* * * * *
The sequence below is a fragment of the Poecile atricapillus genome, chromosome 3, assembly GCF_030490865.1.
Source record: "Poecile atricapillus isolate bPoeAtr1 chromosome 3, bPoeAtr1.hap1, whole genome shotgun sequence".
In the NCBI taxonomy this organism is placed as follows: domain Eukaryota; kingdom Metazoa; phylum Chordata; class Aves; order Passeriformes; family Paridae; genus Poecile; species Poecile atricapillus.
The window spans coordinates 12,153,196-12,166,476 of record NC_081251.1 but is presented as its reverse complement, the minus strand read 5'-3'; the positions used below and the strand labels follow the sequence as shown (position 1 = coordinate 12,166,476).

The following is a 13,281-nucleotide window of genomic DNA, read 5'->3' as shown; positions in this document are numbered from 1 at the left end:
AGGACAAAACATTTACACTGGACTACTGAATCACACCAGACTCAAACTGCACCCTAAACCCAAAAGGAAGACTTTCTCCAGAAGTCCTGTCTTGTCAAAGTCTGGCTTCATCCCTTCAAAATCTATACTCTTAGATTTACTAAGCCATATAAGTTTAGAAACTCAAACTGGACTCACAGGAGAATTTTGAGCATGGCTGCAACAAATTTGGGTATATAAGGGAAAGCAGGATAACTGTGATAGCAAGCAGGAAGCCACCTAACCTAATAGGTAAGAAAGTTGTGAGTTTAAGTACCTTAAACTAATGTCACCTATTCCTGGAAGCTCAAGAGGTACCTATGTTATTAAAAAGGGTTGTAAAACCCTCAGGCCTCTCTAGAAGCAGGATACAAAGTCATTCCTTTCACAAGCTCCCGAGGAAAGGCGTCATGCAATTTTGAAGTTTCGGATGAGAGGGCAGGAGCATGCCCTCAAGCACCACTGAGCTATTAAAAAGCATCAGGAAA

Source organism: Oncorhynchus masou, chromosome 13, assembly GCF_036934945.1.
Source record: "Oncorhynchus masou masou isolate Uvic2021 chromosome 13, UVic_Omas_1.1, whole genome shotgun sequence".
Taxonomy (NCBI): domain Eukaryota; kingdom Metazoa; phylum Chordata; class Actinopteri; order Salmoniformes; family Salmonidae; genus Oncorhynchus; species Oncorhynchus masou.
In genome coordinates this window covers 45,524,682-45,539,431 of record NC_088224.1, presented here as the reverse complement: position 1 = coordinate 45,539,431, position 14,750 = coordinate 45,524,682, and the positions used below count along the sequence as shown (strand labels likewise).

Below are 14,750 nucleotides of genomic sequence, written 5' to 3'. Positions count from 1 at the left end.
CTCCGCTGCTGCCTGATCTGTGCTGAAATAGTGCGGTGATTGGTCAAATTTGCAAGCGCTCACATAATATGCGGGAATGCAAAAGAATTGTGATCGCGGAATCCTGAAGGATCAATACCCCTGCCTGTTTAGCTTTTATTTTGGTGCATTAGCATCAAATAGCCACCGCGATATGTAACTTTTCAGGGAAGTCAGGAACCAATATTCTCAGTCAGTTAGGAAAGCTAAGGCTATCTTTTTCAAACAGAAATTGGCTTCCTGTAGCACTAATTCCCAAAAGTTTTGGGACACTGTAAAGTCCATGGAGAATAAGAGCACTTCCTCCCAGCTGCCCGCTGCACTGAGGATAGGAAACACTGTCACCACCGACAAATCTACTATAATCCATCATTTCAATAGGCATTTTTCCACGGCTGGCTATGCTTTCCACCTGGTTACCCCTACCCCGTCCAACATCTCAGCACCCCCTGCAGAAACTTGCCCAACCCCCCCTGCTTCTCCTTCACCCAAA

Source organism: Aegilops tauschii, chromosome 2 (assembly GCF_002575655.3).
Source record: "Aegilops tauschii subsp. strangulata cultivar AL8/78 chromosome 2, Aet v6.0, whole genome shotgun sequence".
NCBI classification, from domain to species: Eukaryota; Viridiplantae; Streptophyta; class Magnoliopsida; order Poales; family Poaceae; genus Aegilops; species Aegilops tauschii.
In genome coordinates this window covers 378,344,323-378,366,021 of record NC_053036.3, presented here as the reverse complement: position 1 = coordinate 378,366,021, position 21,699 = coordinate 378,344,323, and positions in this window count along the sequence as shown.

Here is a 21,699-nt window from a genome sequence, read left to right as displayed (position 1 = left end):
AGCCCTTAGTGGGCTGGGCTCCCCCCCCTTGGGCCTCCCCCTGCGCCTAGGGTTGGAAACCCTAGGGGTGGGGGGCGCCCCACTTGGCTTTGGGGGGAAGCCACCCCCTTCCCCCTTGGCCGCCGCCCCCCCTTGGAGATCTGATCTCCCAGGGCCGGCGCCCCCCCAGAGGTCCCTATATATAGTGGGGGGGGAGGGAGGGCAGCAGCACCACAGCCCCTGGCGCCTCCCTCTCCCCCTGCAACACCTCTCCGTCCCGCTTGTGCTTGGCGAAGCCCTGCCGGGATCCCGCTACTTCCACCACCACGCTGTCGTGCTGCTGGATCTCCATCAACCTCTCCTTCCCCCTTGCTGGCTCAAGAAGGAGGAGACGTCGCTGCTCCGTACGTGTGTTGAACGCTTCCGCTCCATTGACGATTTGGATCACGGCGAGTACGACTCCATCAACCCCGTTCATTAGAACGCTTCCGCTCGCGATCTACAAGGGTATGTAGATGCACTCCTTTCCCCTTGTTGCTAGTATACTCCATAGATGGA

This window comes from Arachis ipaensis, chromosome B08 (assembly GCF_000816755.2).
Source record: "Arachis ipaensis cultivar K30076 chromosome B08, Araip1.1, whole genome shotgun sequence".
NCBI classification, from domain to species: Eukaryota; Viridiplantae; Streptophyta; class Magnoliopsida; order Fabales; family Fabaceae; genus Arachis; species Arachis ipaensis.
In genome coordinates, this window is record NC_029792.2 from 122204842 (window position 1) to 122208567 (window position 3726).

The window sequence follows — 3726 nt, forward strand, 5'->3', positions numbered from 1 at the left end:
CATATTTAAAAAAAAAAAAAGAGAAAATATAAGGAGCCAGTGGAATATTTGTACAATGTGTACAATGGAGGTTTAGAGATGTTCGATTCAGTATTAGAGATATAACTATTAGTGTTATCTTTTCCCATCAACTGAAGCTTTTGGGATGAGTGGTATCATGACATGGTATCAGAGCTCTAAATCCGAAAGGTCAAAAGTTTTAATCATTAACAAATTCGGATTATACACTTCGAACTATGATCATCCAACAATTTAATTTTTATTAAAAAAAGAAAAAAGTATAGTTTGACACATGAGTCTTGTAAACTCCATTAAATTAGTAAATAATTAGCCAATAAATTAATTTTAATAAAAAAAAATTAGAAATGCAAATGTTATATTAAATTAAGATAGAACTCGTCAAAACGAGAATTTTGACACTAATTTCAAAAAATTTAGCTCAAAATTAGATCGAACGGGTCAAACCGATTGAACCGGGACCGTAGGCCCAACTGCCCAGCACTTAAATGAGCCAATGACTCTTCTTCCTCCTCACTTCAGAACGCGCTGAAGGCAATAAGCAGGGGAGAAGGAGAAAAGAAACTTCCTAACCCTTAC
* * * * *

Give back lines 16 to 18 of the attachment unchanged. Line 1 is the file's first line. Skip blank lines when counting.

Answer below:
In genome coordinates this window covers 378,344,323-378,366,021 of record NC_053036.3, presented here as the reverse complement: position 1 = coordinate 378,366,021, position 21,699 = coordinate 378,344,323, and positions in this window count along the sequence as shown.

Here is a 21,699-nt window from a genome sequence, read left to right as displayed (position 1 = left end):
AGCCCTTAGTGGGCTGGGCTCCCCCCCCTTGGGCCTCCCCCTGCGCCTAGGGTTGGAAACCCTAGGGGTGGGGGGCGCCCCACTTGGCTTTGGGGGGAAGCCACCCCCTTCCCCCTTGGCCGCCGCCCCCCCTTGGAGATCTGATCTCCCAGGGCCGGCGCCCCCCCAGAGGTCCCTATATATAGTGGGGGGGGAGGGAGGGCAGCAGCACCACAGCCCCTGGCGCCTCCCTCTCCCCCTGCAACACCTCTCCGTCCCGCTTGTGCTTGGCGAAGCCCTGCCGGGATCCCGCTACTTCCACCACCACGCTGTCGTGCTGCTGGATCTCCATCAACCTCTCCTTCCCCCTTGCTGGCTCAAGAAGGAGGAGACGTCGCTGCTCCGTACGTGTGTTGAACGCTTCCGCTCCATTGACGATTTGGATCACGGCGAGTACGACTCCATCAACCCCGTTCATTAGAACGCTTCCGCTCGCGATCTACAAGGGTATGTAGATGCACTCCTTTCCCCTTGTTGCTAGTATACTCCATAGATGGA